Jessica’s Unexpected Ever Afters

It did not take me long to fall into the same trap as the majority of other social media users, I created the perfect online life.  According to my Facebook, I always look good; pictures taken in ideal lighting, from the correct above-angle, while wearing cute clothes.  My children are beyond perfect; they sit quietly next to each other with sweet smiles. They go on extravagant kid adventures and are constantly enjoying every aspect of their lives.  Not to mention my husband, who of course is also perfect, smiling and supportive in every online post. Clearly, we float through life on a cloud singing “We are Family.” Oh yes, I am great at portraying this perfect life on social media.  Which means, writing this blog acknowledging the “unexpected” in my perfect “ever after” is pushing me out of my online comfort zone. However, the goal in creating this blog and this community is to shatter the highlight reels and challenge the comparison trap. So I will share my own everyday stories, not hidden in perfection, but shaped through a lens of honesty, grace, and humor.  

In the spirit of vulnerability, I could write several blog posts on this topic.  This post is not designed to be a checklist of all the unexpected in my life because, trust me when I say, we do not have time for that.  I also want to preface the remainder of this post by saying, there is a ton of happy in my ever after as well! The highlight reel that exists in my social media world also exists in reality, and I would not trade any of it.  However, that doesn’t prevent the unexpected from happening or the perfect daydreams from sometimes being surprisingly off the mark. So, life is not an either-or, the happy or the unexpected, it is definitely both. This post is about the other less talked about side of life: the unexpected ever after.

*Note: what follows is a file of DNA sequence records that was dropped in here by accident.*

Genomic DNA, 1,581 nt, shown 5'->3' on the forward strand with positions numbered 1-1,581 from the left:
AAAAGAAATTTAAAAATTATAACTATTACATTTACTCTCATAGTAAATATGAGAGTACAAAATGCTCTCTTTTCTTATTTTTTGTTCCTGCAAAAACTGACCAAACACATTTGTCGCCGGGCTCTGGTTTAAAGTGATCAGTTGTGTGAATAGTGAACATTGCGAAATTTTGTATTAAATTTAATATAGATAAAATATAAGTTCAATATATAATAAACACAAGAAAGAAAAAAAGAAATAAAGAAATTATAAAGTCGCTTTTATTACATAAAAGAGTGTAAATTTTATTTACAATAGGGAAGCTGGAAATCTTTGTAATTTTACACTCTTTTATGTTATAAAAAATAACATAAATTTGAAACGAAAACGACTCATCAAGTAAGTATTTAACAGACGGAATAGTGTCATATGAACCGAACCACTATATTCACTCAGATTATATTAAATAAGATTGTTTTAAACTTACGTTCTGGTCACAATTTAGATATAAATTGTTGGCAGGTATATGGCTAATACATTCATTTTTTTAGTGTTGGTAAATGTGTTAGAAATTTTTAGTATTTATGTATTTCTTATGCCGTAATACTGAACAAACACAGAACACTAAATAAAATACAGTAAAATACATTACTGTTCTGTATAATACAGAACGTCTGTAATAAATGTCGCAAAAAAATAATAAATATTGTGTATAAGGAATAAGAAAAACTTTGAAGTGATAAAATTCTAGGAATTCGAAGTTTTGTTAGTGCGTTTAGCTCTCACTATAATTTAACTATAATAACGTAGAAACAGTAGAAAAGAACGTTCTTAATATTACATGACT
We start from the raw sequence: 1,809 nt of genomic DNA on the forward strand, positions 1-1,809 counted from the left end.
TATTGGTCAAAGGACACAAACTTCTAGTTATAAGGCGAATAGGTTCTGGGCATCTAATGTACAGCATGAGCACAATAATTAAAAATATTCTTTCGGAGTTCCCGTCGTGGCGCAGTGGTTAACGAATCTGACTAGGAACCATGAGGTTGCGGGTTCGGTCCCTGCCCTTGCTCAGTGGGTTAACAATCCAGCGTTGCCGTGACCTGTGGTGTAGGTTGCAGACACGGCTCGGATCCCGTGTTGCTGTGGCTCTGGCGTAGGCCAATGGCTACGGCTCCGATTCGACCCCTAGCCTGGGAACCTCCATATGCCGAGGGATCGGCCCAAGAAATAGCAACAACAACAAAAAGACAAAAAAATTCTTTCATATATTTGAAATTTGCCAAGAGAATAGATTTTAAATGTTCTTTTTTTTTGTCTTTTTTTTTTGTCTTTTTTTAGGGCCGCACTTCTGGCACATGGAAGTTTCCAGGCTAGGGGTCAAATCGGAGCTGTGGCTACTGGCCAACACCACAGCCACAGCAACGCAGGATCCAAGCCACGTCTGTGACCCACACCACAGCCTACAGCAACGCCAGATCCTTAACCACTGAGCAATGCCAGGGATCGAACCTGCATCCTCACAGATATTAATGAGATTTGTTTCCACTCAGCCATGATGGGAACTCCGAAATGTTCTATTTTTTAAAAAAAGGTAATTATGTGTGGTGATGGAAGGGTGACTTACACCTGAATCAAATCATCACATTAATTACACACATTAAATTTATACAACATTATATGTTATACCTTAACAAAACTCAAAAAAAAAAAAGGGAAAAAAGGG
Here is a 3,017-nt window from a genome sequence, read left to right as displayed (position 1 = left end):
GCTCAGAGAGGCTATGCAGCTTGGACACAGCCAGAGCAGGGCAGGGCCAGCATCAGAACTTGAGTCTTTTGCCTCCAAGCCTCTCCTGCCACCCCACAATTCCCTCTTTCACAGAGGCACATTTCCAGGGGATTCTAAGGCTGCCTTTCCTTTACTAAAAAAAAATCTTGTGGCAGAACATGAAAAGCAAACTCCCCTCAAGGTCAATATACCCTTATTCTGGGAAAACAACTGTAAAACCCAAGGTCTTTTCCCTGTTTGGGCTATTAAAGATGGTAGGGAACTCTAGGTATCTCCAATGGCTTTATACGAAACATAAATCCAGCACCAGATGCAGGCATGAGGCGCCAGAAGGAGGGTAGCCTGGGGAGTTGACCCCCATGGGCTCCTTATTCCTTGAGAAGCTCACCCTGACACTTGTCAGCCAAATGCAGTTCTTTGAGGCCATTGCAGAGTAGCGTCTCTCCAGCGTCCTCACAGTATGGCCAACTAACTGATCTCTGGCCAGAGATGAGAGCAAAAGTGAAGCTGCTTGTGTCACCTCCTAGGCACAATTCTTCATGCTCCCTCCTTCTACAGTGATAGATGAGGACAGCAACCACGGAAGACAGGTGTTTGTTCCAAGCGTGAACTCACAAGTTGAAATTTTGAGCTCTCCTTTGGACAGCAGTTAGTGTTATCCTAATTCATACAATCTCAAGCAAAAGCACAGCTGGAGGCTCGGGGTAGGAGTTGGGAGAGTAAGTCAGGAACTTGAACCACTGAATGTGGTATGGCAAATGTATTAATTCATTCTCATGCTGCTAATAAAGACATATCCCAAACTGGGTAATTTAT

It seems fitting to start by acknowledging the inspiration for our blog title and taking a look back at every childhood book and movie that ended in “happily ever after.” I am not going to go into a speech about these movies being unrealistic and setting me up for failure in love, because I never found these movies particularly realistic in the first place.  I never had daydreams about eating a poisoned apple or losing my glass shoe. I suppose I occasionally daydreamed about having a talking pet fish and swimming around in the ocean, but I was pretty aware that it wouldn’t happen. Yes, I recognized the movies for what they were, fairy tales. However, they sure skewed my perspective of time. If I could make it to adulthood, my life would be perfect from that moment forward.  I used to regularly daydream of adulthood and count down the days until I no longer had to be a kid. In my childhood journal, I literally had a count down until I could graduate high school, “only 2164 days to go” I would write. Do you know what happened when I became an adult? Bills. And dishes. And laundry. And work! A lot of work. And, I no longer get to sleep, which is potentially one of my top five favorite things.  I do see how Disney may have struggled to sell a movie that ended in, “They lived happily ever after, except for the exhaustion, work, and financial stress.” But at least I would have been more prepared, right?